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Real estate sector cools as brakes work
By Liu Jie (Chian Daily)
Updated: 2004-06-18 23:29

The central government's efforts to control the overheated real estate industry have produced initial results, with growth rates for property investment, new building areas and redevelopment projects all dropping slightly in the first five months of this year.

According to the National Bureau of Statistics, combined real estate investment amounted to 370.3 billion yuan (US$44.61 billion) from January to May. This was a rise of 32 per cent from the corresponding period in 2003, but the rate of growth fell 0.9 percentage points.

At the same time, a total area of 64.8 million square metres was developed, and developers bought another 123.8 million square metres as reserve, up by 19.8 per cent and 9.8 per cent from the same period of last year respectively. The growth rate dropped 22.1 and 46.9 percentage points compared with a year earlier.

Ji Rujin, vice-director with the Real Estate Research Institute at Tsinghua University, said the growth rate decline indicated that the central government's tough measures, including some administrative intervention, has begun to cool the steaming property industry.

On February 26, the China Banking Regulatory Commission issued a set of draft rules to strengthen the supervision of real estate loans, ranging from land trading and real estate development loans to individual housing and apartment mortgages.

Adhering to the central government's policy, some local governments issued supplementary regulations. These included bans on the sale of pre-completion properties and the contractual transfer of State-owned land to private developers in an attempt to limit property speculation.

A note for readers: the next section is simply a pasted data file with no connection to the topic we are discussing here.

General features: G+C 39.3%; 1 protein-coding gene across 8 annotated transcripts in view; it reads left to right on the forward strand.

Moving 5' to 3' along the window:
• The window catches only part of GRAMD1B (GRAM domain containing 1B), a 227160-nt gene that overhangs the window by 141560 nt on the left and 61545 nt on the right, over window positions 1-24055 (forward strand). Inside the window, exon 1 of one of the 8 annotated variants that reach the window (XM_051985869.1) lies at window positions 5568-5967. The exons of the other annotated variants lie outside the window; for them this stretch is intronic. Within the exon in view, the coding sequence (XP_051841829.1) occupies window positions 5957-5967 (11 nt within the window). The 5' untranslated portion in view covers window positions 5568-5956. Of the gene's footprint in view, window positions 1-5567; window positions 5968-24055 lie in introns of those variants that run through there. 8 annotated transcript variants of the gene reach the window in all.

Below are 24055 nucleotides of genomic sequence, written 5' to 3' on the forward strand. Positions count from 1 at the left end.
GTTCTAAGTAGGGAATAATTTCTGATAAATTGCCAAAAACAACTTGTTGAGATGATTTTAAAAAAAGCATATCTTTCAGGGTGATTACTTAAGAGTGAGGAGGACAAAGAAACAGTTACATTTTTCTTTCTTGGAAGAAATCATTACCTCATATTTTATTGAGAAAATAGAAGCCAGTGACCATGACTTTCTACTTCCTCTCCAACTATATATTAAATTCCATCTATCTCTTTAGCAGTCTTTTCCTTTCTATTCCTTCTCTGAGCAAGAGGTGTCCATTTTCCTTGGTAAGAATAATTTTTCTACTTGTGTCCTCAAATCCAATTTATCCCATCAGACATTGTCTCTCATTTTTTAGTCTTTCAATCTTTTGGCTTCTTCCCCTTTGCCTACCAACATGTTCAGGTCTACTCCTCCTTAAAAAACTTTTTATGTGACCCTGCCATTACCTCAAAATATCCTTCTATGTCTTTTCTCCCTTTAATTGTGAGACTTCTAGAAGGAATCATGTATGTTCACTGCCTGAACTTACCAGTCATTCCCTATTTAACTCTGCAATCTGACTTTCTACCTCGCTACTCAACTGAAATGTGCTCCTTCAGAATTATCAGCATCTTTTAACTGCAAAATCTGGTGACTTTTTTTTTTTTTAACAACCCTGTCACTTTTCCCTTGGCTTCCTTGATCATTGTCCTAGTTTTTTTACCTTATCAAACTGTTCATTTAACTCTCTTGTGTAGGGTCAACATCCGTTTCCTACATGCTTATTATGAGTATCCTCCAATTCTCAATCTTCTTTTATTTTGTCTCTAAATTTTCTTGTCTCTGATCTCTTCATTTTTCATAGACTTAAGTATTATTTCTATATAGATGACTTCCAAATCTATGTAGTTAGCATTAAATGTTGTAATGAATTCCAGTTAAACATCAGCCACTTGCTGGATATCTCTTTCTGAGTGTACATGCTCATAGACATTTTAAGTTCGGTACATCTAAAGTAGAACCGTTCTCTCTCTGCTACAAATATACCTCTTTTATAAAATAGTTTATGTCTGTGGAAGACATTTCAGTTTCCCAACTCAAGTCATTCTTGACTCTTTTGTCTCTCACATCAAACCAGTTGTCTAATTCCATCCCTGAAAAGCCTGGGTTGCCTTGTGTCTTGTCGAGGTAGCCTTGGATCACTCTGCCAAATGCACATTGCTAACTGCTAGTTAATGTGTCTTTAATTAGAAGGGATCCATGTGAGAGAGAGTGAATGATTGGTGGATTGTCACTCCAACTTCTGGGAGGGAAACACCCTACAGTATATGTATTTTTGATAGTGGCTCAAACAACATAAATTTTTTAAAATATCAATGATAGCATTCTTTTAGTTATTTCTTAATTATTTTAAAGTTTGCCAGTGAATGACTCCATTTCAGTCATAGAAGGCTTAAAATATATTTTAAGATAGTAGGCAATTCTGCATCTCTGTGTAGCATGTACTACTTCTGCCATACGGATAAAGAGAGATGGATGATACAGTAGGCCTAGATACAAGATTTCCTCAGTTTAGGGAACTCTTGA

"As those measures have been in place for less than three months, the effect cannot be notable. The industry will turn to a sound track in a period of time," said Ji.

Yang Shen, president of the China Real Estate Industrial Association, said a drop in the growth of banking loans for property suggested the investment structure was improving.

Of the combined 617.3 billion yuan (US$74.37 billion) raised by property enterprises in the first five months, 140.8 billion yuan (US$16.96 billion) came from the banks. This figure was up 17.6 per cent compared to a year earlier, representing a growth rate slide of 33.7 percentage points.

"Narrowing the banking loan scale may facilitate the banks reducing high risks and curbing speculation by estate developers," said Yang.

But while the enthusiasm for real estate development has started to dampen slightly, housing sales continue to surge. A total of 83.1 million square metres of commercial housing was sold in the first five months of this year, an increase of 30.9 per cent from the corresponding period in 2003.

Meanwhile, the average housing price hiked 8.3 per cent to 2.708 yuan (US$326) per square metre nationwide. Office and commercial property prices surged even higher, up 22.5 per cent and 12.8 per cent respectively.

Chang Xiuze, a researcher with the State Development and Reform Commission's Macro-economy Research Institute, attributed the booming market to promotion by developers and Chinese consumers' preference for investing in assets in the current economic environment.

"As the bank fund-raising channel has been tightened, the developers are eager to realize cash for new projects," said Chang.

More significantly, an increasing number of consumers have found the current bank interest rate level unsatisfactory and have become reluctant to make new deposits.

With limited investment channels in China, consumers are choosing to pool money into the property market.

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